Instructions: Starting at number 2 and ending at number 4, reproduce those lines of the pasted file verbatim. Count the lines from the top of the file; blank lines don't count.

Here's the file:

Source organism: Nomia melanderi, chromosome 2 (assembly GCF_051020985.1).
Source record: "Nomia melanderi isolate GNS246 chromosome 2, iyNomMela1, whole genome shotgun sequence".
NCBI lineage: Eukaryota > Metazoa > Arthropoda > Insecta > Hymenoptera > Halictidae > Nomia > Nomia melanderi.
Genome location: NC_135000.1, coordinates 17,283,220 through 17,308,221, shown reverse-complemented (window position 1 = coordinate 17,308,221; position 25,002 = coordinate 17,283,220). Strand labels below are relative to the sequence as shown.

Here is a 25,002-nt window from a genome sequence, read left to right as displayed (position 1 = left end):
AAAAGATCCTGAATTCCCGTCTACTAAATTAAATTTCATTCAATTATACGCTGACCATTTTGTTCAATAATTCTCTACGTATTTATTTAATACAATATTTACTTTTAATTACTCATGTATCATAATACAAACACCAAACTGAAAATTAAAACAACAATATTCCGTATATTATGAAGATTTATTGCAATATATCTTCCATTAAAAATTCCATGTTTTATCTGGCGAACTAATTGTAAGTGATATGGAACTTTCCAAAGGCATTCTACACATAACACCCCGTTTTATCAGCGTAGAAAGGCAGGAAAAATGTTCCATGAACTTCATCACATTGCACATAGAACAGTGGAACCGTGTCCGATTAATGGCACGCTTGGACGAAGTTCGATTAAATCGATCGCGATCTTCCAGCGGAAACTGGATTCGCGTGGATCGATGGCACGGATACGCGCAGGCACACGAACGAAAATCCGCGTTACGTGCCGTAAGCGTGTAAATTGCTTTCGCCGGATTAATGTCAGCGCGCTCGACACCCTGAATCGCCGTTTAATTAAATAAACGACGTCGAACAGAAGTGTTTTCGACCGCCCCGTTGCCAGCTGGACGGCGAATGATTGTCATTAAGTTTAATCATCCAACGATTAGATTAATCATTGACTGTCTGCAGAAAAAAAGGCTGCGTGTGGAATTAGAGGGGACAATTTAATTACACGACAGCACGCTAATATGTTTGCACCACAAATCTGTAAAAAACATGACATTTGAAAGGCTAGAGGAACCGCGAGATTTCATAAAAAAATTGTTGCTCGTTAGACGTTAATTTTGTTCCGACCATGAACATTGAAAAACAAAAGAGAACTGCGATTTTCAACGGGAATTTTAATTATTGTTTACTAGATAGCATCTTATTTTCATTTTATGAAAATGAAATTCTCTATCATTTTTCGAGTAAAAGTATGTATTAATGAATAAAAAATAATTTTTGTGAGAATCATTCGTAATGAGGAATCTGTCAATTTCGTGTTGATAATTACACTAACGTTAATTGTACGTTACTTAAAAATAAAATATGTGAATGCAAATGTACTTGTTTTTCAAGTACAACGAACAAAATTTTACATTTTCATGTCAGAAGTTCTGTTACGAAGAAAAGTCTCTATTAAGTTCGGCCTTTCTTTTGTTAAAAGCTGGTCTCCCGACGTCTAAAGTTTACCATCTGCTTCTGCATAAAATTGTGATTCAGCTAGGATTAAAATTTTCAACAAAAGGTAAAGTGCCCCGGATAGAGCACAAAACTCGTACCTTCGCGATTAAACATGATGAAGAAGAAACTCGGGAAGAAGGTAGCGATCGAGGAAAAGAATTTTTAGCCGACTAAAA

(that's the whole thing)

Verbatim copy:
Source record: "Nomia melanderi isolate GNS246 chromosome 2, iyNomMela1, whole genome shotgun sequence".
NCBI lineage: Eukaryota > Metazoa > Arthropoda > Insecta > Hymenoptera > Halictidae > Nomia > Nomia melanderi.
Genome location: NC_135000.1, coordinates 17,283,220 through 17,308,221, shown reverse-complemented (window position 1 = coordinate 17,308,221; position 25,002 = coordinate 17,283,220). Strand labels below are relative to the sequence as shown.